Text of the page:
Abstract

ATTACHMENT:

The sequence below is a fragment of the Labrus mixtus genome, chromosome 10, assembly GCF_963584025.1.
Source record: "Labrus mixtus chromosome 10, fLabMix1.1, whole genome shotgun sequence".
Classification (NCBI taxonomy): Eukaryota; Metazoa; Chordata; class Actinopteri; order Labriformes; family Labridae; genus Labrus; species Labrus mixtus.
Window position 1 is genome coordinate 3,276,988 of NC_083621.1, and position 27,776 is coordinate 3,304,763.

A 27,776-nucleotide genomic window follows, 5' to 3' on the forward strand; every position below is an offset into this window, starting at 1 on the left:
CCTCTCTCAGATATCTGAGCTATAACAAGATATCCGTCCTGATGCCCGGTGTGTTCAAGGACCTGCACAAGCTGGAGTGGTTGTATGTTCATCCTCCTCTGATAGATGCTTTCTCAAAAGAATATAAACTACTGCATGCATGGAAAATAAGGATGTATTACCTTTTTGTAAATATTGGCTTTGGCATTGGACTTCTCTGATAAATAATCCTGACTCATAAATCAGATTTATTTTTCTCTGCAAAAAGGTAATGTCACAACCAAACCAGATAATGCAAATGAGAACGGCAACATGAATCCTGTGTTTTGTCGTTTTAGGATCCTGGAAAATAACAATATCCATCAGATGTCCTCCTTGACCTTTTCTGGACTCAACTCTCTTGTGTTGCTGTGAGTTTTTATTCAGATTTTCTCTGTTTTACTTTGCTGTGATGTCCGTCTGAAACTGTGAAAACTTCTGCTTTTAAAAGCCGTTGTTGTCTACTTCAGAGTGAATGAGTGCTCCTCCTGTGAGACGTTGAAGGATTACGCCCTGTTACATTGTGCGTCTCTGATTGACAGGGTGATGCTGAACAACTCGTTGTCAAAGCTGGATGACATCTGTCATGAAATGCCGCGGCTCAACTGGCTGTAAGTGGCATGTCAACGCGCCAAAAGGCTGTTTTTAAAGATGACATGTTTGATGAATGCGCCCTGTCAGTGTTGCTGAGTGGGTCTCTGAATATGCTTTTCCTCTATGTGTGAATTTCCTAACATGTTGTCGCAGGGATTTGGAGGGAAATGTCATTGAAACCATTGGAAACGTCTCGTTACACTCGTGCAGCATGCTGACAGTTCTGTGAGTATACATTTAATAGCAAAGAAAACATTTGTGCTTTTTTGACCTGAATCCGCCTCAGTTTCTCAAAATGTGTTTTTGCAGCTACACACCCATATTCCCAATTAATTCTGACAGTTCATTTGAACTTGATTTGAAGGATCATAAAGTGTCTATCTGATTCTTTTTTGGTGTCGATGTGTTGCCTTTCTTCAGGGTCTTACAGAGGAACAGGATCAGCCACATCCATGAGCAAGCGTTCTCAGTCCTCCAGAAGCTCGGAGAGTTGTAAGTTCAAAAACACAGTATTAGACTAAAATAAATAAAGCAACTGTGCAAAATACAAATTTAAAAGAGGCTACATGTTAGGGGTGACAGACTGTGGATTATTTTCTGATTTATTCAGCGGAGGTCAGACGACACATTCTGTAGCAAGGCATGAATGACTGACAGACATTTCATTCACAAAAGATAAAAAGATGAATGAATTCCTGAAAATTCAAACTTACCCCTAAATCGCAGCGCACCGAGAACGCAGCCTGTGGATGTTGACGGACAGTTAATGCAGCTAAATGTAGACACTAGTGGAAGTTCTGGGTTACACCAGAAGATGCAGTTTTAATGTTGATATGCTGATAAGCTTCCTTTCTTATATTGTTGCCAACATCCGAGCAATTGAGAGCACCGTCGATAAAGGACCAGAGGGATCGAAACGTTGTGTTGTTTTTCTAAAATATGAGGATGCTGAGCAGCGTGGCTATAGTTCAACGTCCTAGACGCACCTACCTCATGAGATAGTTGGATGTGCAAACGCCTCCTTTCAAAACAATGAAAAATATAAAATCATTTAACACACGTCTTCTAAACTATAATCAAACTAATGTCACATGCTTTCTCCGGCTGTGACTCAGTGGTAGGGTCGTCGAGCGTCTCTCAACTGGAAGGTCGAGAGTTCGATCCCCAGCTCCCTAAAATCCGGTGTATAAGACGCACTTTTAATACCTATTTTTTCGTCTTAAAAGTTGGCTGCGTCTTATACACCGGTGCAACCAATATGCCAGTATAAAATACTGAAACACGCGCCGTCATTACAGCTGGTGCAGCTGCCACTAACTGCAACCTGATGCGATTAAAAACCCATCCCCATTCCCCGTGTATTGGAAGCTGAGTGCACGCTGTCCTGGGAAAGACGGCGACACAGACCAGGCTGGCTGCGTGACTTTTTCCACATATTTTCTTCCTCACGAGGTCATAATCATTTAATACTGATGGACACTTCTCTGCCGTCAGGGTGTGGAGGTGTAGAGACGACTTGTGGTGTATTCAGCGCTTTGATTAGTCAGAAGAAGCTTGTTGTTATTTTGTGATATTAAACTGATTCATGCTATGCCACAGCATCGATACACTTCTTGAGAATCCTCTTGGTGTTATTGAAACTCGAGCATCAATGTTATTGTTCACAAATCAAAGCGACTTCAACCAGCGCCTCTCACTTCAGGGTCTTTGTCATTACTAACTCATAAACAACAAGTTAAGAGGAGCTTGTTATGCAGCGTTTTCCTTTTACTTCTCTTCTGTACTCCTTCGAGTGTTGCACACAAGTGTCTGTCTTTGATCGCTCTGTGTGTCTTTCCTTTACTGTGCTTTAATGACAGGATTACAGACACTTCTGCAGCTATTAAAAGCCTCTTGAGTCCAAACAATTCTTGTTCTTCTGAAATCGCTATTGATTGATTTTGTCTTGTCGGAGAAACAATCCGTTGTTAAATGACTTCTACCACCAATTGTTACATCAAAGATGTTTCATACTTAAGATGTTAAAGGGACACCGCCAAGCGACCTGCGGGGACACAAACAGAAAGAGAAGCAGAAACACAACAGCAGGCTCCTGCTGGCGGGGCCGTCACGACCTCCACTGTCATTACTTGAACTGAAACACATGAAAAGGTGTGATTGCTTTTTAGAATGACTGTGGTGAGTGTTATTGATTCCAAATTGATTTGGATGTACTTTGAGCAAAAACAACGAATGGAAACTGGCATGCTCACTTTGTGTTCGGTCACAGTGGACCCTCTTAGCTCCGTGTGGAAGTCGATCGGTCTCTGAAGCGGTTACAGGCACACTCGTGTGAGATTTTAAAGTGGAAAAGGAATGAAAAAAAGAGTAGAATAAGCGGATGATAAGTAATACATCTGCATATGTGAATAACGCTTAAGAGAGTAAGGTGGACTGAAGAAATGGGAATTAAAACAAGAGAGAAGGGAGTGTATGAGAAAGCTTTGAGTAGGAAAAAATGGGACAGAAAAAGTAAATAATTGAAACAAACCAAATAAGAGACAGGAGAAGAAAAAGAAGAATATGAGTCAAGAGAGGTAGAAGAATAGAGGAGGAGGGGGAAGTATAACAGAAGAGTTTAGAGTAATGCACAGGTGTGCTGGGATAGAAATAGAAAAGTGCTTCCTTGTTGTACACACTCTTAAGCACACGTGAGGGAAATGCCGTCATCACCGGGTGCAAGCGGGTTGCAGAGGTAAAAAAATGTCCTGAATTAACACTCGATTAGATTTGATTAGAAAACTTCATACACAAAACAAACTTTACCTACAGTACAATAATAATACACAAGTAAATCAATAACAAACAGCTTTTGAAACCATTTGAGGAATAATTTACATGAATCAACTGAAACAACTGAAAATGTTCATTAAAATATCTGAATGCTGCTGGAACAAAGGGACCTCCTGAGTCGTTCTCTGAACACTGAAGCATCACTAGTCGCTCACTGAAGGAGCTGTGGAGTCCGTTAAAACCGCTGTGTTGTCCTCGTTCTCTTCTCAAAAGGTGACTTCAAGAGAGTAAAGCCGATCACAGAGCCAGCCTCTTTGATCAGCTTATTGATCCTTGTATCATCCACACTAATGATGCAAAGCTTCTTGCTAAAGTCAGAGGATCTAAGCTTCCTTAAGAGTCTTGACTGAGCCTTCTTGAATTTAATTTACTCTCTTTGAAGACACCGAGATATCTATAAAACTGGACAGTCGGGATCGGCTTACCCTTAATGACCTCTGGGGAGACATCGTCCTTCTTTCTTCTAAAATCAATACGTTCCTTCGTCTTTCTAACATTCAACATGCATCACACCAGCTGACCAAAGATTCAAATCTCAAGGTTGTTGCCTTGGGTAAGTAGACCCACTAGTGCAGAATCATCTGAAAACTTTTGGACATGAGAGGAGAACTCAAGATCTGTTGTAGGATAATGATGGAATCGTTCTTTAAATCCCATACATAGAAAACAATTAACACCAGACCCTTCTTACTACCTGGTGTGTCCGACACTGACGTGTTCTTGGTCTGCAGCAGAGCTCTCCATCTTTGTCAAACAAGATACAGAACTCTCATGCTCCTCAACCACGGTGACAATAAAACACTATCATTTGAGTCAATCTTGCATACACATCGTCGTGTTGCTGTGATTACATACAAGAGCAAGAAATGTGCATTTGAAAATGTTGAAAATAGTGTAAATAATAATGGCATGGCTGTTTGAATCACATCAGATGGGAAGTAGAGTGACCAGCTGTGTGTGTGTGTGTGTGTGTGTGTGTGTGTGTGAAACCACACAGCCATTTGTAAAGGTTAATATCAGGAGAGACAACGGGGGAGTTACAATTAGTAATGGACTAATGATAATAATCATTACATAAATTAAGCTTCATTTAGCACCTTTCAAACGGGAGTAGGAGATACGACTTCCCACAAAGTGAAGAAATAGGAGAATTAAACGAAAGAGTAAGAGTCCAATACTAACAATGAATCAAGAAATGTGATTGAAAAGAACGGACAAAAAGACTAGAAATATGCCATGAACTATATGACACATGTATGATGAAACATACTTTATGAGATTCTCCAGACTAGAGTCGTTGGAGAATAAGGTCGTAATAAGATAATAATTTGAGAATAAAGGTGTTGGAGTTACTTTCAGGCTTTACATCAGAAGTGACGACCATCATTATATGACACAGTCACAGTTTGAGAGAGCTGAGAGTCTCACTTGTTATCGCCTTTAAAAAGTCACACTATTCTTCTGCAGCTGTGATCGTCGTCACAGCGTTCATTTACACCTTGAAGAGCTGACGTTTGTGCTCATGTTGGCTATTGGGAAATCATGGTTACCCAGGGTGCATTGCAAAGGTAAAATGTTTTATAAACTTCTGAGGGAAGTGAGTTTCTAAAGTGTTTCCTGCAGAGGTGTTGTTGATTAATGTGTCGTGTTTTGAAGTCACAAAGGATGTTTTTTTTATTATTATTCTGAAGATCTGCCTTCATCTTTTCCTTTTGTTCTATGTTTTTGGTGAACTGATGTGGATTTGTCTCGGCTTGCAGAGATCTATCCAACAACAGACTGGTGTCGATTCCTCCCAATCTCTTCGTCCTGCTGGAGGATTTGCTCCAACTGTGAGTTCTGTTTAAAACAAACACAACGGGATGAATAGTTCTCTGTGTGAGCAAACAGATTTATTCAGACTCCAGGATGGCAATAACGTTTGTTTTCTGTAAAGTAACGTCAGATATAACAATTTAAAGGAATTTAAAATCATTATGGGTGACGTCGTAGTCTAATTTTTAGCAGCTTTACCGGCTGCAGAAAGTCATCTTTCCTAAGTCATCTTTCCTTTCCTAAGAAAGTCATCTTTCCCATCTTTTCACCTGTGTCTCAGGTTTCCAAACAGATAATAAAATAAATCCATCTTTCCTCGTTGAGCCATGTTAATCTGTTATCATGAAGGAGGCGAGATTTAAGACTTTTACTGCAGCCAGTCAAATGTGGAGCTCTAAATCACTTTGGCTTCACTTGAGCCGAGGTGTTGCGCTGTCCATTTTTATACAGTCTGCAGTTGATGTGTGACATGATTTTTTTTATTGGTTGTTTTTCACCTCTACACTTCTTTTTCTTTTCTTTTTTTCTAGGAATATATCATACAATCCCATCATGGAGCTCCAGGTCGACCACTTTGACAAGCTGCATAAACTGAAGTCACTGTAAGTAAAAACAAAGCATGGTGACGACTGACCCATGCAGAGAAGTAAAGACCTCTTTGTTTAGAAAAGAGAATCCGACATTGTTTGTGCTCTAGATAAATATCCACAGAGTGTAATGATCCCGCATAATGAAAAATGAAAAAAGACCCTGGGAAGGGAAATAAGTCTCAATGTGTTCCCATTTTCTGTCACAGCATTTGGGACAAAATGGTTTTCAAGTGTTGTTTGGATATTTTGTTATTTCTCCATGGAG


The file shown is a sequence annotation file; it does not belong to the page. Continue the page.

Images acquired by NASA’s MESSENGER spacecraft have revealed the morphology of frozen volatiles in Mercury’s permanently shadowed polar craters and provide insight into the mode of emplacement and evolution of the polar deposits. The images show extensive, spatially continuous regions with distinctive reflectance properties. A site within Prokofiev crater identified as containing widespread surface water ice exhibits a cratered texture that resembles the neighboring sunlit surface except for its uniformly higher reflectance, indicating that the surficial ice was emplaced after formation of the underlying craters. In areas where water ice is inferred to be present but covered by a thin layer of dark, organic-rich volatile material, regions with uniformly lower reflectance extend to the edges of the shadowed areas and terminate with sharp boundaries. The sharp boundaries indicate that the volatile deposits at Mercury’s poles are geologically young, relative to the time scale for lateral mixing by impacts, and either are restored at the surface through an ongoing process or were delivered to the planet recently.

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